So, it’s basically good news for the show; or, rather, it might well be good news for the show two-&-a-half years down the line from now. It isn’t that Moffat is a bad writer so much as that he’s a writer who cannot help but believe his own hype. Back in the olden days, the Moffat episode used to be the highlight of the season. As showrunner he was overly reliant on big concepts, shocking reveals, & twisty little twists, at the cost of any sense of character or consistency. Even his comparitively reined-in moments as showrunner were still full of absurd theatrics; Series 9 was some of his strongest work since Series 5 which, although it isn’t saying that much, is saying something at least, & I hope he continues to contribute excellent, sculpted episodes to the series; ones that have had time to be polished & revised & hopefully passed through a script editor &, most of all, episodes which will have a direction, because the show as a whole will have a direction, & episodes flatly out of character will be rejected, or polished up until they’re in character.

Character was his big problem. When he first took over, introducing a new Doctor (Eleventh Doctor Matt Smith) & new companion (Amy Pond), the issue wasn’t glaringly obvious. They were extremely grating personalities, the both of them; Eleven a big show-offy baby, the sort of dullard who gurns “I’m mad, me!”, while Amy was tiresomely selfcentred & plainly an object of worship for Moffat, about whom it would be putting it lightly to say has issues writing women. But they were consistent. It was at least possible for me to write this paragraph on them. Their respective replacements, Peter Capaldi’s Twelfth Doctor & Clara Oswald, are, the pair of them, enormous voids where character ought to go. She’s probably the most likeable female character he’s ever written, which translates as her not being some sort of perma-quipping shrew whose main trait is reminding you she’s female eight times per sentence. Clara’s just a nothing, marginally preferable, & Jenna Coleman deserves much praise for her hard work in making the character so charming, so memorable. Twelve, meanwhile, is like a random Doctor machine: he might waves his arms & babble like Eleven, or he might turn around all no-nonsense & arrogant, like Jon Pertwee’s Three, or he might be obnoxious to the point of genuine cruelty like Colin Baker’s Six. He might do anything in the world except, possibly, to resemble Peter Davison’s shy, kind Five, but time will tell on that one too.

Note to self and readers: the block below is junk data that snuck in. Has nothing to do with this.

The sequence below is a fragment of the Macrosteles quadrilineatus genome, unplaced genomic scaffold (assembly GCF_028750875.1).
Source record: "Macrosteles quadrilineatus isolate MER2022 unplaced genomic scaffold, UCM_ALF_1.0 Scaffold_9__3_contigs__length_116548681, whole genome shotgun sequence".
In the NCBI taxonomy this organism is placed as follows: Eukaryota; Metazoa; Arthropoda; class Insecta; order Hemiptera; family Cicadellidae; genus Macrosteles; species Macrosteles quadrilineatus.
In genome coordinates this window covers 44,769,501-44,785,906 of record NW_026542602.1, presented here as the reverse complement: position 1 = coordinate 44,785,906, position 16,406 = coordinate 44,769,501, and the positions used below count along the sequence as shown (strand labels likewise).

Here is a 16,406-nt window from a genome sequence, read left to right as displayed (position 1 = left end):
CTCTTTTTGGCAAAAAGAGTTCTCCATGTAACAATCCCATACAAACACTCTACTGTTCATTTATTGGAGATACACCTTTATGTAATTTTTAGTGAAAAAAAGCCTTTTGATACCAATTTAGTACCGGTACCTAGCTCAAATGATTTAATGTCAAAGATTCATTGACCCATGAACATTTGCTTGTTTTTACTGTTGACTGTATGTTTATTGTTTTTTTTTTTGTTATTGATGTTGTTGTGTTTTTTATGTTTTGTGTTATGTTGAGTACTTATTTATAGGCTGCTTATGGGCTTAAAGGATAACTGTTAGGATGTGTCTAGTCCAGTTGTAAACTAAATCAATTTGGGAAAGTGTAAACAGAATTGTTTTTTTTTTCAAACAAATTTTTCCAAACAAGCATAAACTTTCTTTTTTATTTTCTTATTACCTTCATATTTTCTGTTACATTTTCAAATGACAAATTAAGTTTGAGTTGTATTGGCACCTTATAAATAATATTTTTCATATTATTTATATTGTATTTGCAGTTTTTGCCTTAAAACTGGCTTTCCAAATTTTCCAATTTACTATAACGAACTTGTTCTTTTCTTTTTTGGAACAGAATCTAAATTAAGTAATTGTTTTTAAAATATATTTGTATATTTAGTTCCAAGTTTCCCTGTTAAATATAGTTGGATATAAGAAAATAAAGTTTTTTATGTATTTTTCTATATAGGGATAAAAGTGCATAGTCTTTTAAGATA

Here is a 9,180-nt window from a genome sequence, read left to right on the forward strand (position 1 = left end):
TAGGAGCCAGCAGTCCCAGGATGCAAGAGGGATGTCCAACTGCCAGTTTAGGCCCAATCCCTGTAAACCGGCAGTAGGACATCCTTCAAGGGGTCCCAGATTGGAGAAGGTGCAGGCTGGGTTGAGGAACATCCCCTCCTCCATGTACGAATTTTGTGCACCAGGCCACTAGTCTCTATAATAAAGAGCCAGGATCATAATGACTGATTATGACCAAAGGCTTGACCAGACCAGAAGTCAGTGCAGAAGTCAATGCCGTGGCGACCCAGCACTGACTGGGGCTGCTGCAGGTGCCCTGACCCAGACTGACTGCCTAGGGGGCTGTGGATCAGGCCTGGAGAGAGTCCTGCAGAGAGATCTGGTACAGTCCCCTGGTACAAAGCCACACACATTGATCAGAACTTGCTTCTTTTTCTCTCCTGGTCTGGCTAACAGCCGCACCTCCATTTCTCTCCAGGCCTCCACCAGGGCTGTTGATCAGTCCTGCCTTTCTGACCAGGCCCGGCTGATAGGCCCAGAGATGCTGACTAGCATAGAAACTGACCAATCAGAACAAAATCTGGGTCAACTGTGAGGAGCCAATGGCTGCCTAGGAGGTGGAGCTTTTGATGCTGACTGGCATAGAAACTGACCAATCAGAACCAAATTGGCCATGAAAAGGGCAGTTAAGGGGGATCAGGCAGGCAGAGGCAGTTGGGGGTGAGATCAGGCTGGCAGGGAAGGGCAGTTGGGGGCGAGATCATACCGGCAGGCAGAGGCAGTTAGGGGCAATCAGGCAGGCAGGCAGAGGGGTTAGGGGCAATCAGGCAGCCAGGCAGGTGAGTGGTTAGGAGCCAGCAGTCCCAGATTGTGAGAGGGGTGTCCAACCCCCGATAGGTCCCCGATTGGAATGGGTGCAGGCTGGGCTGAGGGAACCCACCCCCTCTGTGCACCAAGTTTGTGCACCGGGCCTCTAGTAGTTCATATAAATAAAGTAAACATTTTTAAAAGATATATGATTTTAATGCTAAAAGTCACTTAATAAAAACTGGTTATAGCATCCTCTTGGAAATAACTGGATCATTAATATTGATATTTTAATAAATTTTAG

It’s particularly irritating since, whether by design or fortune, there was a pretty clear progression from Christopher Eccleston’s shellshocked Nine, through David Tennant’s arrogant-but-cool Ten, to Matt Smith’s enthusiastic-to-the-point-of irritation Eleven. When Moffat added John Hurt’s scary, dogmatic War Doctor to the mix the progression made even more sense (we previously assumed Nine had fought the Time War), & allowed us to trace that character arc back even to Paul McGann’s lovely-but-underused Eighth Doctor. It was the story of a man destroyed by the horrors of war, & eventually redeemed by the power of kindness. You can call that trite if you like but the series never spelled it out or dwelt on it. It was just there if you looked for it. Then after Eleven’s long life & somewhat affecting death on Trenzalore, Twelve popped up &, despite a telephone cameo by Matt Smith in Twelve’s first episode assuring Clara he was still the same man, he proceeded to unlearn every lesson he’d learned. It wasn’t so much that his indifference to his friends, his petulance, or his intolerant attitude to soldiers (didn’t Eleven mourn The Brigadier, one of the best friends he’d ever had?) were traits difficult to swallow in an alien, but that they were traits difficult to swallow in this alien, the one we’d supposedly got to know.

Twelve’s characterisation, while unstable at the best of times, seemed to be intended to hark back to William Hartnell’s First Doctor, a big old space grouch who wouldn’t listen to you. But, regenerating into Patrick Troughton, then Jon Pertwee then Tom Baker, his haughty attitude to humans seemed to get chipped away at the more time he spent among them, culminating in Five who was just a lovely bloke & clearly the one you’d most want to be friends with of them all. It was the same process; “Alien becomes human”, & while I’m even less convinced it was intentional back then it was no less satisfying or heartwarming. With Colin Baker’s Six & Sylvester McCoy’s Seven I don’t think there’s any in-story rationale for their personalities; they were just directions the producers wanted to try out. But that’s more to be expected back then; continuity was just a suggestion & there weren’t any DVD box sets or marathons, so who cared if your dad told you some bloke from ten years ago was ten times better?